Filing a dispute—has no impact on credit scores in and of itself. But, if a dispute results in a change to your credit report, the results could change your credit score.
What is a credit dispute?
A credit dispute is a process where you challenge inaccurate, incomplete, or outdated information on your credit report. You can submit a dispute with the credit reporting agency, creditor or collection agent who will then investigate the claim and either update the information, remove it, or verify that it is accurate.
The goal of a credit dispute is to ensure that the information on the credit report is correct and reflects the consumer’s true credit history.
Is it legal to dispute negative items?
Yes, it is legal to dispute items on your credit report that you believe to be inaccurate, incomplete, or outdated. Under the Fair Credit Reporting Act (FCRA), consumers have the right to dispute information on their credit reports with the credit reporting agencies and the entities that provided the information.
Credit reporting agencies are required to investigate the dispute and either update, remove, or verify the information within a certain time-frame. Disputing inaccurate information on your credit report is an important step in maintaining an accurate credit history and improving your credit score.
Source: FTC – Fair Credit Reporting Act
Should I Dispute with the bureau, creditor, or collection company?
When you want to dispute an error on your credit report, you should generally start by contacting the credit bureaus. The credit reporting agency is responsible for investigating the dispute and contacting the creditor or collector to verify the information.
If you have specific information that the error is coming from a particular creditor or collector, you may also want to contact them directly to inform them of the error and request that they correct it. This can be particularly helpful if the creditor or collector is reporting inaccurate information to multiple credit reporting agencies.
It’s important to note that you don’t necessarily have to choose between disputing with the credit bureau, creditor, or collector. You can file a dispute with the credit bureau while also contacting the creditor or collector to inform them of the error. Additionally, if the dispute is not resolved after filing with the credit bureau, you may need to escalate the issue to the creditor or collector to ensure that the error is corrected.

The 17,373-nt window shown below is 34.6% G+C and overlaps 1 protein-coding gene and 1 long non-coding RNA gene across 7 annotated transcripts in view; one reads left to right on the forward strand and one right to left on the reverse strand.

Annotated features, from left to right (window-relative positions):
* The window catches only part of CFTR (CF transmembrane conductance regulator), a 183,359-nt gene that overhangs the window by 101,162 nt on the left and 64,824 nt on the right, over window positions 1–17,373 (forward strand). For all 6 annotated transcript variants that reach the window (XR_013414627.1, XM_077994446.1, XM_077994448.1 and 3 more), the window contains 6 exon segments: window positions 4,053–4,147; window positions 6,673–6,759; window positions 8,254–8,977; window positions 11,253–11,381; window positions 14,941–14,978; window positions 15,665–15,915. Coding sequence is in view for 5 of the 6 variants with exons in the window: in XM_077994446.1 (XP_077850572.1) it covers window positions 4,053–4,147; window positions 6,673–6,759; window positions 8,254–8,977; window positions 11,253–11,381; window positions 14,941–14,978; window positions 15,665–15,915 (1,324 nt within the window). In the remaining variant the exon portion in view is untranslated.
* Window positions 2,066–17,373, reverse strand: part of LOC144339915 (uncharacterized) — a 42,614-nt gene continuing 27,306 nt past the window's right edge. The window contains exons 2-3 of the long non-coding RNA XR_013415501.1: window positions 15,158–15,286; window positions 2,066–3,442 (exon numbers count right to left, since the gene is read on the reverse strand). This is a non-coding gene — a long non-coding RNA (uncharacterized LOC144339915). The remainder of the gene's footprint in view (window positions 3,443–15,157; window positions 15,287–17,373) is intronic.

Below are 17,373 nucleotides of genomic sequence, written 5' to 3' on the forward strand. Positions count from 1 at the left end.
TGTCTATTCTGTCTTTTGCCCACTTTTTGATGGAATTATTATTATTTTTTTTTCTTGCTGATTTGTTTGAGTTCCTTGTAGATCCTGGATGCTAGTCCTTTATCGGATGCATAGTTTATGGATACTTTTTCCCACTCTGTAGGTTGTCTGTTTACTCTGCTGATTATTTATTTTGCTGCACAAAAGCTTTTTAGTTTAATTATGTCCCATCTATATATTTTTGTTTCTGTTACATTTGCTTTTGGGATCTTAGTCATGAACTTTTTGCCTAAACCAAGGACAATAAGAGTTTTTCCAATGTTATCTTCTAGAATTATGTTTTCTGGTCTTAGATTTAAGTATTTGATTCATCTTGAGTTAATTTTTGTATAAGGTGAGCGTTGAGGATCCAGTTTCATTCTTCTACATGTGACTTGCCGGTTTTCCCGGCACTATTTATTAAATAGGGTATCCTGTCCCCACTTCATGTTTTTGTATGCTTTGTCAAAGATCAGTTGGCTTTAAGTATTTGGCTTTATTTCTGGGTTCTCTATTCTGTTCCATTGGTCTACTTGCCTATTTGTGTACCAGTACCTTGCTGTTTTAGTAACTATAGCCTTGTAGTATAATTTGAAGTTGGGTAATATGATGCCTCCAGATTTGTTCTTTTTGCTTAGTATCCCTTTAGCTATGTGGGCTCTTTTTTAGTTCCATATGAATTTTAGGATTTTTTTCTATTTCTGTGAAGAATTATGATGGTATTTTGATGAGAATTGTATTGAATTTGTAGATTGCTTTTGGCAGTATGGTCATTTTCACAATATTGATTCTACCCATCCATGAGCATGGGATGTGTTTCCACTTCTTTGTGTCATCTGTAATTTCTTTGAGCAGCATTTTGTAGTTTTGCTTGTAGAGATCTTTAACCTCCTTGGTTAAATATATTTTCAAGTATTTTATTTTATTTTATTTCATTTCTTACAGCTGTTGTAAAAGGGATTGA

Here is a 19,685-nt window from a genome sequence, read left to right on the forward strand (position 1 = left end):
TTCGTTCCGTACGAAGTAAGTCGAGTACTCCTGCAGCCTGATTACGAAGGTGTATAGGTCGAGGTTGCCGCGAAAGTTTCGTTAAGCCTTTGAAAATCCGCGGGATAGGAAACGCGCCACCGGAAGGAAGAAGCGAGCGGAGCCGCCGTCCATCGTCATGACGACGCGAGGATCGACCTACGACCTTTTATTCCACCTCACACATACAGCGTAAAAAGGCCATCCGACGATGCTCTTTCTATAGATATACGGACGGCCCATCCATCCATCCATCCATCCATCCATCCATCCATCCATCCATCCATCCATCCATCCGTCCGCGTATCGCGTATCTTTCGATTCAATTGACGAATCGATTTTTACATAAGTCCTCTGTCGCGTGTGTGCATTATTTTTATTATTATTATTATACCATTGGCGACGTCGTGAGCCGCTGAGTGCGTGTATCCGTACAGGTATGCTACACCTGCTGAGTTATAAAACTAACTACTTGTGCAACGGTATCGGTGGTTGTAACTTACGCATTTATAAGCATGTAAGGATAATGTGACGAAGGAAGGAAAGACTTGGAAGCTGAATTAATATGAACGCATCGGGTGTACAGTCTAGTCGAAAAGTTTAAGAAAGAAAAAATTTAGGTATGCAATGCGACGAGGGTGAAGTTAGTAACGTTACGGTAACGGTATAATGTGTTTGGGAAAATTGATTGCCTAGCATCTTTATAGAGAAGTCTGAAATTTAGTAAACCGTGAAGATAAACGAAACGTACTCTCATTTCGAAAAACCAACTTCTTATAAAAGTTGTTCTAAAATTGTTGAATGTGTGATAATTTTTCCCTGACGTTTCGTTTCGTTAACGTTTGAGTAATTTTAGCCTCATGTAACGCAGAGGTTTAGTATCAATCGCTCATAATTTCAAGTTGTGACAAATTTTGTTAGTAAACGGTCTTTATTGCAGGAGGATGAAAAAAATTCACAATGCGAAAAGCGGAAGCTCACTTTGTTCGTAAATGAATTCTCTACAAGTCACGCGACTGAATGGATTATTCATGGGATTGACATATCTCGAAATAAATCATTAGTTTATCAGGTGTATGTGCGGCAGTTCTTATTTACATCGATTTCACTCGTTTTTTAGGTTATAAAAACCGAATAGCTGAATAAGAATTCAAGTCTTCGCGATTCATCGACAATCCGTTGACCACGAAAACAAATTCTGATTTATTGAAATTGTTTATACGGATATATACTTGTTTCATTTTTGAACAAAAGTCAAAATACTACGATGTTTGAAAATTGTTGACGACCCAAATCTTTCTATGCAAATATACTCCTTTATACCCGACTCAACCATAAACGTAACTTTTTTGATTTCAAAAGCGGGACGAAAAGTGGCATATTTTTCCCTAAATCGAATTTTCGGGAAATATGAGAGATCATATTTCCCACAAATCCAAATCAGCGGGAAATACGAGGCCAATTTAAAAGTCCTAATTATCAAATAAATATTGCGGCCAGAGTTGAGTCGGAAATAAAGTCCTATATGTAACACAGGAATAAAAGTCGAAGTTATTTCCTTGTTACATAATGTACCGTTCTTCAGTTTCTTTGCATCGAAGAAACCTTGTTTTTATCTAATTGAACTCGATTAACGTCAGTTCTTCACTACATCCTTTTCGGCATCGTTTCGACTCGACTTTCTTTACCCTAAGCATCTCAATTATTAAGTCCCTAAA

How to write a good dispute letter?
If you need to dispute an error on your credit report, you can write a dispute letter to the credit reporting agency. There is no magic dispute letter, just make sure you have the necessary information.
Here are some tips for writing a good dispute letter:
Be clear and concise: State the error you are disputing and provide specific details to support your claim.
Provide documentation: Include copies of any documentation that supports your dispute, such as a copy of a billing statement or a credit report from another agency that shows different information.
Be polite and professional: Avoid using a confrontational or aggressive tone, and focus on providing the facts of your dispute in a clear and objective manner.
Include your contact information: Make sure to include your name, address, and phone number so that the credit reporting agency can contact you with any questions or updates.
Request a correction: Clearly state that you are requesting that the credit reporting agency correct the error and provide a specific explanation of what you want to be changed.
Include ID: Proof of address and social
Keep copies: Make sure to keep a copy of your dispute
Need help disputing errors?
Drop us a line and we’d be happy to guide you through the process.